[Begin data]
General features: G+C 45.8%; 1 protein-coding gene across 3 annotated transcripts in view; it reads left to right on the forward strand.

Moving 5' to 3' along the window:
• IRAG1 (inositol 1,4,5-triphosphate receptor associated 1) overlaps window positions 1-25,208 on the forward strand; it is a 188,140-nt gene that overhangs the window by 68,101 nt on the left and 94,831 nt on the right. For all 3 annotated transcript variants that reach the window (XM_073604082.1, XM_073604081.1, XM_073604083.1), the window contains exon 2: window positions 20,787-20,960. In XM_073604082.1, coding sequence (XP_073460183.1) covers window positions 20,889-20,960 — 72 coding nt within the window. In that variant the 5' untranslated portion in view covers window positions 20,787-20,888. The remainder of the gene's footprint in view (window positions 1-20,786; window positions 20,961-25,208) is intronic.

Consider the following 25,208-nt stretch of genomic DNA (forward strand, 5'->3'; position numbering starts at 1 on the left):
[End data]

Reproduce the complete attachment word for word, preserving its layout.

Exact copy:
General features: G+C 45.8%; 1 protein-coding gene across 3 annotated transcripts in view; it reads left to right on the forward strand.

Moving 5' to 3' along the window:
• IRAG1 (inositol 1,4,5-triphosphate receptor associated 1) overlaps window positions 1-25,208 on the forward strand; it is a 188,140-nt gene that overhangs the window by 68,101 nt on the left and 94,831 nt on the right. For all 3 annotated transcript variants that reach the window (XM_073604082.1, XM_073604081.1, XM_073604083.1), the window contains exon 2: window positions 20,787-20,960. In XM_073604082.1, coding sequence (XP_073460183.1) covers window positions 20,889-20,960 — 72 coding nt within the window. In that variant the 5' untranslated portion in view covers window positions 20,787-20,888. The remainder of the gene's footprint in view (window positions 1-20,786; window positions 20,961-25,208) is intronic.

Consider the following 25,208-nt stretch of genomic DNA (forward strand, 5'->3'; position numbering starts at 1 on the left):